Thursday, February 25, 2010

Musing over the morning paper

In lieu of a single topic compelling enough for a post, a couple of random thoughts:

Health Care: I’ve been intending to write more about the health care debate, but haven’t been able to find a concise enough way to get at what’s wrong with the Obama approach. Now Steven Chapman has gotten at one important aspect of it, in his column in today’s Chicago Tribune. Democrats would always rather regulate than get the incentives right, which would be cheaper and administratively simpler.

It’s easy to demonize the Republicans for stubbornly opposing the Obama bill, and it’s legitimate to ask why they didn’t come up with meaningful reform when they were in power for most of the last decade. But as annoying as the Republicans may be, the awkward fact remains that on this score they’re right: the two-thousand page monster health care bill the Democrats want to pass is bad legislation. Congress should start over, scaling back Democratic aspirations for radical restructuring, and go for achievable, significant reform based on a few key ideas, like de-linking health insurance from employment and allowing interstate insurance shopping. There is a whole range of achievable proposals for health care reform out there at places like the Cato Institute and the Heritage Foundation, putting the lie to the accusation that conservatives have no ideas and merely want to obstruct progress.

But don’t hold your breath. We’ll likely get some version of the monster, costs will continue to spiral, and we’ll have to have the debate all over again in a few years.

Terrorism: In light of my post of last November 21 and some comments on it, I’ve continued to think about the best way to treat terrorism suspects. The question is whether captured terrorists should be treated as criminal suspects, with the whole range of procedural protections afforded them, or as enemy combatants, with more leeway for interrogation and the possibility of detention without trial.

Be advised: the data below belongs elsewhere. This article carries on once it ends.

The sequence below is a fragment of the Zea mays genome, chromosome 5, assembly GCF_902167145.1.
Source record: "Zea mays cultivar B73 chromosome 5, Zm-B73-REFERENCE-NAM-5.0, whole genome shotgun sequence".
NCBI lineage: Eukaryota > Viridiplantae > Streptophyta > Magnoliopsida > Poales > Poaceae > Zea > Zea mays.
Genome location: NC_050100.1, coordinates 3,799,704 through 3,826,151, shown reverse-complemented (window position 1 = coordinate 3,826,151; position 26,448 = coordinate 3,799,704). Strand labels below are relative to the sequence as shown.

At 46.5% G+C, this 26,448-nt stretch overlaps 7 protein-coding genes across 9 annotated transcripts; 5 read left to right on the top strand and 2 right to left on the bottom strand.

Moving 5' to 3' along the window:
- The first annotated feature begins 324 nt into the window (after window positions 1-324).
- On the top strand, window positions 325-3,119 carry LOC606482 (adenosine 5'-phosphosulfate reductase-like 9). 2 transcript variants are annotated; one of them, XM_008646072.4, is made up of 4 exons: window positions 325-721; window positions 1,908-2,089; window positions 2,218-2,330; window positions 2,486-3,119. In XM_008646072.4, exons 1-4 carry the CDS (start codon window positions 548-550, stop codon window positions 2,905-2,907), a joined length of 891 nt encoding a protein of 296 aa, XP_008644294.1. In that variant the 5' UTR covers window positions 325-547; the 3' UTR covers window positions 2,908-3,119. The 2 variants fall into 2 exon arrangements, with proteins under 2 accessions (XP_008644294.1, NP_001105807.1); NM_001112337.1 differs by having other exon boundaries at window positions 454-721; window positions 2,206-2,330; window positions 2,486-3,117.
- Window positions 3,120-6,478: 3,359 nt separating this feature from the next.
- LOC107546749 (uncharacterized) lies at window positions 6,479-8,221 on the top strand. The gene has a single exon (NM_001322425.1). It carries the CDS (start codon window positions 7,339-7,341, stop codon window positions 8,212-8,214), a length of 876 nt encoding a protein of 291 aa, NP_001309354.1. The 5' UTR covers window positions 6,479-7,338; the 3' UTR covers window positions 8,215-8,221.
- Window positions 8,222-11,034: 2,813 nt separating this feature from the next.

I have tended to side with the position they should be treated as criminals, since that is what I believe people planning mass murder are; my thinking has been that to call them enemy combatants is to confer on them a legitimacy they do not deserve.

But there’s a paradox here: we grant far greater protection to the rights of criminal suspects than we do to enemy combatants engaged in legitimate warfare. If we’re at war and I can get the jump on you, you’re toast, and rights don’t even enter into the debate. Warfare involves a total suspension of rights, starting with the right to life. This is a good reason for thinking twice about going to war, but once you’re in, it’s the only way to fight one.

So critics of the Obama administration may be right to insist that criminal law procedures are simply too cumbersome and inflexible to effectively confront the ruthlessness shown by our jihadist enemies. They certainly consider this a war, even if some of us would prefer not to. However distasteful we may find Guantánamo, we may need it, the way we needed prison camps for Germans and Japanese captured in World War Two.

But it’s still an apparent refutation of our stated commitment to the rule of law and a debating point for our enemies to hold captives without trial for years on end. The Germans and Japanese were repatriated at the end of hostilities. How will we know when the hostilities have ended in the War on Terror?